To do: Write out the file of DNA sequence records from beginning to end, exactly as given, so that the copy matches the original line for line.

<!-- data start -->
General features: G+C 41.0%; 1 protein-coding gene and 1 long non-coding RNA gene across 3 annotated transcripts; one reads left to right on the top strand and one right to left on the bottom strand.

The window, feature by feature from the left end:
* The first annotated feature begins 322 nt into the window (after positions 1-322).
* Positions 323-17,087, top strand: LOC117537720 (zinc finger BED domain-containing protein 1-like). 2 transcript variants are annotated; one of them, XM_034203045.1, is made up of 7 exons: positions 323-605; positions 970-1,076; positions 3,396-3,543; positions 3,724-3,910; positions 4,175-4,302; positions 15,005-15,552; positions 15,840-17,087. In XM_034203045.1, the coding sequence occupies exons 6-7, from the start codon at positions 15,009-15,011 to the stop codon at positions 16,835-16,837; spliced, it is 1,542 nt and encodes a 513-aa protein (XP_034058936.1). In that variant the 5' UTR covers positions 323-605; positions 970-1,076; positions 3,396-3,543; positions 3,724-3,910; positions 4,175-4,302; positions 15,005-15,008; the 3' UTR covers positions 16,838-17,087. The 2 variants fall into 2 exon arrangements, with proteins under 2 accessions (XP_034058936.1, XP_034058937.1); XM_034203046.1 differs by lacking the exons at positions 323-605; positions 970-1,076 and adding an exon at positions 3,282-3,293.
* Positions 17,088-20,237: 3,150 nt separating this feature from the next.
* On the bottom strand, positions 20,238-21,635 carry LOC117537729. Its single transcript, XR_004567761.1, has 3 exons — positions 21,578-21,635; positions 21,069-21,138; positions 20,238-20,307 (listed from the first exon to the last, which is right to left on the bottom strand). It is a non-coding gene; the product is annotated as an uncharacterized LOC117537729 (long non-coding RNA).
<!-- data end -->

General features: G+C 41.0%; 1 protein-coding gene and 1 long non-coding RNA gene across 3 annotated transcripts; one reads left to right on the top strand and one right to left on the bottom strand.

The window, feature by feature from the left end:
* The first annotated feature begins 322 nt into the window (after positions 1-322).
* Positions 323-17,087, top strand: LOC117537720 (zinc finger BED domain-containing protein 1-like). 2 transcript variants are annotated; one of them, XM_034203045.1, is made up of 7 exons: positions 323-605; positions 970-1,076; positions 3,396-3,543; positions 3,724-3,910; positions 4,175-4,302; positions 15,005-15,552; positions 15,840-17,087. In XM_034203045.1, the coding sequence occupies exons 6-7, from the start codon at positions 15,009-15,011 to the stop codon at positions 16,835-16,837; spliced, it is 1,542 nt and encodes a 513-aa protein (XP_034058936.1). In that variant the 5' UTR covers positions 323-605; positions 970-1,076; positions 3,396-3,543; positions 3,724-3,910; positions 4,175-4,302; positions 15,005-15,008; the 3' UTR covers positions 16,838-17,087. The 2 variants fall into 2 exon arrangements, with proteins under 2 accessions (XP_034058936.1, XP_034058937.1); XM_034203046.1 differs by lacking the exons at positions 323-605; positions 970-1,076 and adding an exon at positions 3,282-3,293.
* Positions 17,088-20,237: 3,150 nt separating this feature from the next.
* On the bottom strand, positions 20,238-21,635 carry LOC117537729. Its single transcript, XR_004567761.1, has 3 exons — positions 21,578-21,635; positions 21,069-21,138; positions 20,238-20,307 (listed from the first exon to the last, which is right to left on the bottom strand). It is a non-coding gene; the product is annotated as an uncharacterized LOC117537729 (long non-coding RNA).